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About one in twenty patients with intraocular inflammation (uveitis) is a child. Uveitis in children differs from that in adults because of its association with juvenile idiopathic arthritis (JIA) and because of its insidious onset. The latter feature means that uveitis may often be diagnosed only at screening and ocular complications may be present already. Up to a third of children with uveitis may develop severe visual impairment. Ophthalmologists in Utrecht (
) have reported a retrospective study.
The study included 123 consecutive patients (69 girls) who developed active uveitis at age 2–15 years (mean 8 years). One hundred and two patients (83%) had chronic uveitis and in 88 (72%) it was bilateral. Thirty six children (29%) had associated systemic disease. Twenty five of these had JIA (22 ANA positive oligoarticular JIA), and the other 11 had a variety of diagnoses: sarcoidosis (n = 3, only one with raised serum angiotensin converting enzyme concentration), chronic infantile neurological cutaneous and articular/neonatal onset multisystem inflammatory disease (CINCA/NOMID) syndrome (n = 3), tubulointerstitial nephritis and uveitis (TINU) syndrome (n = 2), psoriasis (n = 1), multiple sclerosis (n = 1), and masquerade syndrome (n = 1). Twelve children had toxoplasmosis and four herpesvirus infection. Five had specific ocular disease and in 66 cases the cause of the uveitis was not discovered.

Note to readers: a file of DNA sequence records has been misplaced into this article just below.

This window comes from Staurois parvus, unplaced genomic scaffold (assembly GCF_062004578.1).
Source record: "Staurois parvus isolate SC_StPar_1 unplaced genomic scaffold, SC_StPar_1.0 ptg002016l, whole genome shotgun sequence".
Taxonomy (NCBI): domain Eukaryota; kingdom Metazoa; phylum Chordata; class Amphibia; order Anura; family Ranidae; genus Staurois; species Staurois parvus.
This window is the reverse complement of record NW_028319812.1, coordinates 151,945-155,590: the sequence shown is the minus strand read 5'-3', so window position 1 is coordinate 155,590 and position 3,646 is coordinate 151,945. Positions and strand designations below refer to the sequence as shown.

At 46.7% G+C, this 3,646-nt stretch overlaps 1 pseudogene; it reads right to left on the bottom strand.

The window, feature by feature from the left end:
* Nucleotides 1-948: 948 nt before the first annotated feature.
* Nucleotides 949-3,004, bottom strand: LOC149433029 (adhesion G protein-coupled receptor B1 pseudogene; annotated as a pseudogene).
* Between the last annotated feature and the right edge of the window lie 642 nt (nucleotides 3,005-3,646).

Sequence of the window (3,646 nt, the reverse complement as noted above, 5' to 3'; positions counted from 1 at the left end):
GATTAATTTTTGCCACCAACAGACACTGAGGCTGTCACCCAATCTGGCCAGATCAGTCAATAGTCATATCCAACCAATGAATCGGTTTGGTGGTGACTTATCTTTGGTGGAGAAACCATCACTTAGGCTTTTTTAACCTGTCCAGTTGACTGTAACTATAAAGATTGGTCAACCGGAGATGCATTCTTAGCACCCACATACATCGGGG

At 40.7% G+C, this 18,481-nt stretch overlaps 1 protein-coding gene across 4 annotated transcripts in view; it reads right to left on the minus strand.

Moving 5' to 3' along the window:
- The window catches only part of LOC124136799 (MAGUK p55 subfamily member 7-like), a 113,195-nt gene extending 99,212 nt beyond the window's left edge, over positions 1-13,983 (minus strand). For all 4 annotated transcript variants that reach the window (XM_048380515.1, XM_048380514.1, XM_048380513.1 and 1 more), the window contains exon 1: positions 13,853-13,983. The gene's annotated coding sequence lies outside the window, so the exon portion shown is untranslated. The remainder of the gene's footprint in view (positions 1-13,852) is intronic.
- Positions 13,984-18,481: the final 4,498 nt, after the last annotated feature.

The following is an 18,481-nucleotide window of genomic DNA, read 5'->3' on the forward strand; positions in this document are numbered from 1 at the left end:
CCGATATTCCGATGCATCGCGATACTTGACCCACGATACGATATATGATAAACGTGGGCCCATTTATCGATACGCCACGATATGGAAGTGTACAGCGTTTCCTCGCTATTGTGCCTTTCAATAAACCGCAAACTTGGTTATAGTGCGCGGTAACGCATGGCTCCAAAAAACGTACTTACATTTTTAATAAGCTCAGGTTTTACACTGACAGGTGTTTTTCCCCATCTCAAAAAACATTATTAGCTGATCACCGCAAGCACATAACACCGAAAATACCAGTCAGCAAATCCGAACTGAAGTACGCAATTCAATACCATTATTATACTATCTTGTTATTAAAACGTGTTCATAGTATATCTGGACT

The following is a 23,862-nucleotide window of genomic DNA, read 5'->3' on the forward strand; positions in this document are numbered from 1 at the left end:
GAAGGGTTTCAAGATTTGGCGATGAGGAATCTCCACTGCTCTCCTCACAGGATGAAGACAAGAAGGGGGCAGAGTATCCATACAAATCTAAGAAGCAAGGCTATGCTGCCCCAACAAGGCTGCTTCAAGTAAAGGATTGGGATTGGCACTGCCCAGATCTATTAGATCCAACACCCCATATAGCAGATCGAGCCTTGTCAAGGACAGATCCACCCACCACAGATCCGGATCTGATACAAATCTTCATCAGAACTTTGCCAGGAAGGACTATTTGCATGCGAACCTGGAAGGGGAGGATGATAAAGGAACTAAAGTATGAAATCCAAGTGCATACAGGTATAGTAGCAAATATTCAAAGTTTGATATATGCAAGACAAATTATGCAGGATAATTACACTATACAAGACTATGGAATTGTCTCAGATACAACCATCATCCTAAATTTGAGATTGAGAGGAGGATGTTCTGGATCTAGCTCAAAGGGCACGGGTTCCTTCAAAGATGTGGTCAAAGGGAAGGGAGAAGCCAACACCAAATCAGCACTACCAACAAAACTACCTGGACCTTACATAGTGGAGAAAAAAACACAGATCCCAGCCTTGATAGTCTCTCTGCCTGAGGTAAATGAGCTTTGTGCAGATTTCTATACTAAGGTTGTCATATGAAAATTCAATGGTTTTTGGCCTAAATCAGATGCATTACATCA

The uveitis was anterior in 44 patients, intermediate in 30, posterior in 23, and throughout the eye (panuveitis) in 26. The uveitis of JIA was anterior (n = 18) or panuveitis (n = 7). Toxoplasmosis caused only posterior uveitis and herpesvirus only anterior. No cause was discovered for intermediate uveitis.
Ninety three patients (76%) had ocular complications including cataract (n = 43), papilloedema (n = 36), glaucoma (n = 23), and cystoid macular oedema (n = 21). Thirty five (28%) needed intraocular surgery and 57 received systemic medication including steroid (n = 39), methotrexate (n = 11), and cyclosporin (n = 4).
Three children became blind in both eyes and 20 in one eye. Eight had unilateral visual impairment (visual acuity 0.3 or less). Of the 25 patients with JIA, one developed bilateral blindness and four unilateral blindness. The most frequent causes of blindness were macular scars (most often from toxoplasma retinochoroiditis) and secondary glaucoma (most commonly with JIA).
Uveitis in childhood often becomes chronic and has a serious ocular prognosis. It may develop years after the onset of JIA and repeated ocular screening is necessary for patients with JIA.